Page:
Microsoft’s marketing chief announced on Monday that the company will be “laying our longtime pal to rest upon the forthcoming release of Windows 10, which will feature a browser with another name,” according to an article published in Newsweek. 

Paul Meija pokes a little harmless fun at the browser and writes from the point of view of an old friend politely saying some last words at IE’s funeral.

Photo courtesy of freeimages.com

Photo courtesy of freeimages.com

It’s successor, Project Spartan, will be included with the official release of Windows 10. It is said to include page annotation, extension support, and the integration of Microsoft’s Cortana.

Still, Meija reminds us to remember our tired, old friend, Internet Explorer:

“Yes, the future is uncertain. But let’s raise a virtual lighter for our beloved Internet Explorer, a blue beacon of discovery, forever available in the unnatural midnight light of a computer screen. Farewell, old friend,” wrote Meija.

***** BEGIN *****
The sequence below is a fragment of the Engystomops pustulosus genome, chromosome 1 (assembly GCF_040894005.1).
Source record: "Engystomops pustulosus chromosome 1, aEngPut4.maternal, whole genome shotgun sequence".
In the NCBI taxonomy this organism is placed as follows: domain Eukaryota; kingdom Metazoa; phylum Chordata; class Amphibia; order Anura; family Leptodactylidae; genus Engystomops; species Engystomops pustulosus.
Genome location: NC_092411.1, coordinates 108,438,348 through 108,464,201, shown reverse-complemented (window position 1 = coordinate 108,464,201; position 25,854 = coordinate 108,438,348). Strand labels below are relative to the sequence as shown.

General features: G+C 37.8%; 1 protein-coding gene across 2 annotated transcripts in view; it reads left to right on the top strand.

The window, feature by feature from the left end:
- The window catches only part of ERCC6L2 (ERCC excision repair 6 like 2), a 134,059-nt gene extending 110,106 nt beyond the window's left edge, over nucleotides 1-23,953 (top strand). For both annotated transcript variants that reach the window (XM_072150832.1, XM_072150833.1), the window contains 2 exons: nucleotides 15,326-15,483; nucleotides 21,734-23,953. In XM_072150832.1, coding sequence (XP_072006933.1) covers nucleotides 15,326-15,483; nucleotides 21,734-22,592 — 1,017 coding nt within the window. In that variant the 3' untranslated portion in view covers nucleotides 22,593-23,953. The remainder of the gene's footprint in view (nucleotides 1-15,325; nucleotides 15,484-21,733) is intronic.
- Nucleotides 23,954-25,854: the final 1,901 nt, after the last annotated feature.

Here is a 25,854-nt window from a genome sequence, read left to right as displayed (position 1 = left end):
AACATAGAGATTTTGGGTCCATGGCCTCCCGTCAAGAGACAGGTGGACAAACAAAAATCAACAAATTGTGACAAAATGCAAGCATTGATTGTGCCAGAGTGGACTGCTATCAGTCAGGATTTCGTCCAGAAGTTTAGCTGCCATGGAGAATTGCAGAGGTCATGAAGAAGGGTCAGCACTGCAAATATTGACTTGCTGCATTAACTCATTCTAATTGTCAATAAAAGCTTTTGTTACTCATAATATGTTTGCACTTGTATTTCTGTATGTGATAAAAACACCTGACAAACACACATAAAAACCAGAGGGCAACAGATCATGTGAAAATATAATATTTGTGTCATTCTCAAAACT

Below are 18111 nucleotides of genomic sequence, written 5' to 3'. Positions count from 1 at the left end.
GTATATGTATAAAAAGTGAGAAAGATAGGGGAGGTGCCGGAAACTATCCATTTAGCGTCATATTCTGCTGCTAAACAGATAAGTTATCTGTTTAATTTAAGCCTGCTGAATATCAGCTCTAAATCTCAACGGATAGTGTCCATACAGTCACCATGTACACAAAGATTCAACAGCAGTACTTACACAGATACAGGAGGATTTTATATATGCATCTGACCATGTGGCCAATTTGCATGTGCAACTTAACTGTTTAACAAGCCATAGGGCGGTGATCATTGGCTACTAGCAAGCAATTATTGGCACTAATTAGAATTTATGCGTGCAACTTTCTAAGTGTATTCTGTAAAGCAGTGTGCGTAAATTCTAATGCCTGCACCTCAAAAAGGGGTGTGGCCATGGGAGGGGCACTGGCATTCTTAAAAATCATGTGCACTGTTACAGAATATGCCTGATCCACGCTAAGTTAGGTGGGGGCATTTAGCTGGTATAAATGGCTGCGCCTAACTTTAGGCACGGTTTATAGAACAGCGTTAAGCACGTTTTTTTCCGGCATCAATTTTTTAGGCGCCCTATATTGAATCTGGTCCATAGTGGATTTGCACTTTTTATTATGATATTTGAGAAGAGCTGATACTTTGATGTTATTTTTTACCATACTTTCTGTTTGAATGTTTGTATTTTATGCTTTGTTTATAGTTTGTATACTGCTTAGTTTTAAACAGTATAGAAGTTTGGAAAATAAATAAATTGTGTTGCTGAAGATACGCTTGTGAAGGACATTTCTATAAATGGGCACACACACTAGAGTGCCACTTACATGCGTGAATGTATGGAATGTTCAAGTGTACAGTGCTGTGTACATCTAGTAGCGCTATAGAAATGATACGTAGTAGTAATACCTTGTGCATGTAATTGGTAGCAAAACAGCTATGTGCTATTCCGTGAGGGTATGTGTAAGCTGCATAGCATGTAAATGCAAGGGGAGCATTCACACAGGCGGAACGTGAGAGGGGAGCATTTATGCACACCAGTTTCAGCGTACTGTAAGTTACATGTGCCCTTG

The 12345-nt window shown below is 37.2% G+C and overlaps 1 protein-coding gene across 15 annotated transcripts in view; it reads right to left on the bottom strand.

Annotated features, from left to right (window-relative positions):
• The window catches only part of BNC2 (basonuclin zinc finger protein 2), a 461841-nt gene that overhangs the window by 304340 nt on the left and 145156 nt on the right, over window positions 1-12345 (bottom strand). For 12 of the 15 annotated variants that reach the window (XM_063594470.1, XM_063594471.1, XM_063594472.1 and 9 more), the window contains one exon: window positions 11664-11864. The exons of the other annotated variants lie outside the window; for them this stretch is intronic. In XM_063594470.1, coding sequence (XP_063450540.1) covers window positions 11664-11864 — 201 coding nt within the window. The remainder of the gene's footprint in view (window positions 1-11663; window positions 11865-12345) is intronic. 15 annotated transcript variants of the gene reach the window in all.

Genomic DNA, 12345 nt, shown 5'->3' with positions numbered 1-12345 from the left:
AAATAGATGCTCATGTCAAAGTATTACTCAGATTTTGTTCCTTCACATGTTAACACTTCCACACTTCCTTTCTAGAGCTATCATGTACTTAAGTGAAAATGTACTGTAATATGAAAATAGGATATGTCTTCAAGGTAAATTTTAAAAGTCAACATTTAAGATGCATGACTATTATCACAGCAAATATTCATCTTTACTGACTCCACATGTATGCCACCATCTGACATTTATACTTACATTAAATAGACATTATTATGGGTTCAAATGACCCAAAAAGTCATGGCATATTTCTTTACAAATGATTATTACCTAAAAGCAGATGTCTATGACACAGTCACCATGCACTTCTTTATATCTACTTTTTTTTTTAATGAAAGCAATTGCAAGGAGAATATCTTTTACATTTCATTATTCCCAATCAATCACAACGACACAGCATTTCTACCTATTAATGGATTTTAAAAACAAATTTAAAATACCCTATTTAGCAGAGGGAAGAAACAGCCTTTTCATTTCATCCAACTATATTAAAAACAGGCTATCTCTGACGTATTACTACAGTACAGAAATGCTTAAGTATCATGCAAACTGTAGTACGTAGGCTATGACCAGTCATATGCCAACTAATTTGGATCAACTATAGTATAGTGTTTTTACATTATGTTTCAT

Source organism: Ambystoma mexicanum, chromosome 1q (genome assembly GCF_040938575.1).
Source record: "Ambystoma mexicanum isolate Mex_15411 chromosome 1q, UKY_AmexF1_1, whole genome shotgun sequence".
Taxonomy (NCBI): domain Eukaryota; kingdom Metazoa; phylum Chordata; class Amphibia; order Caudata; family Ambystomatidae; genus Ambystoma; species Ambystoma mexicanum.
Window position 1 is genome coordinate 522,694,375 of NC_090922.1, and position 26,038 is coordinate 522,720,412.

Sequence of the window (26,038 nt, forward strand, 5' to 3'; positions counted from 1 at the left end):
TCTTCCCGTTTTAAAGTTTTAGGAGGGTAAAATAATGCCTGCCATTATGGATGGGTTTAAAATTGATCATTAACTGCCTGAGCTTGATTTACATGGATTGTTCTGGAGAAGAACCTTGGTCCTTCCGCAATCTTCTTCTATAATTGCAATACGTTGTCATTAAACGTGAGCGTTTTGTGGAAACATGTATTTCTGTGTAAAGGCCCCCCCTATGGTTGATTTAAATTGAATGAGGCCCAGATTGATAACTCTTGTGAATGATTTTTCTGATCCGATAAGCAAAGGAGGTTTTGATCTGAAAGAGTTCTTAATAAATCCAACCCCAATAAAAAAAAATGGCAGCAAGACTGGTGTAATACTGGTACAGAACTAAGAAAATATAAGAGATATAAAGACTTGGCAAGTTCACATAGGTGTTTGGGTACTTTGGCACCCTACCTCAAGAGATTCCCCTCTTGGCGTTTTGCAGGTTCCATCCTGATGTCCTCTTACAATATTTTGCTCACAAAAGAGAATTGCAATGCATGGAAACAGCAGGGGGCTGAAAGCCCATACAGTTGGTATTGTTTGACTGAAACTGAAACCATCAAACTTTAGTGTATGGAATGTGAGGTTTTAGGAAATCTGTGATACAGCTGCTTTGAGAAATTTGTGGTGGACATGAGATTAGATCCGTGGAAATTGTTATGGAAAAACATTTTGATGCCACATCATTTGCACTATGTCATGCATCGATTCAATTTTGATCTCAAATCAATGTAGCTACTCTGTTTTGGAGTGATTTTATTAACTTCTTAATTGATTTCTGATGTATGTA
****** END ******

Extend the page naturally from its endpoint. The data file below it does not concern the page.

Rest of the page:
Cyber Security in Your Company

Some employees are guilty of more than just not replacing the water jug.

CIO reported that some employees accidentally compromise their company’s cyber security without even knowing it.

“Don’t think this is an uncommon occurrence. It is so common that, in a recent survey commissioned by Sungard Availability Services*, leaving laptops and mobile phones in vulnerable places was the #1 problem area noted by respondents,” reported CIO. 

Photo courtesy of freeimages.com

Photo courtesy of freeimages.com

What you can do:

  • Encrypt the laptop’s hard drive
  • Enforce strong passwords
  • Freeze the employee’s account (this would be the “reactive” option)
  • Place tracking software on laptops/devices
  • Forbid employees to store data on laptops – instead, store on the server
  • Regularly educate employees on cyber security

How Food Waste can be Valuable- A Video

GE  Water and Technologies hosted a video of Bill Griffiths, National Recycling Manager, Viridor explaining  how anaerobic digestion can turn food waste into two separate products and thus, reduces landfill waste.

Watch the video here:

Big Data, I’ll be Brief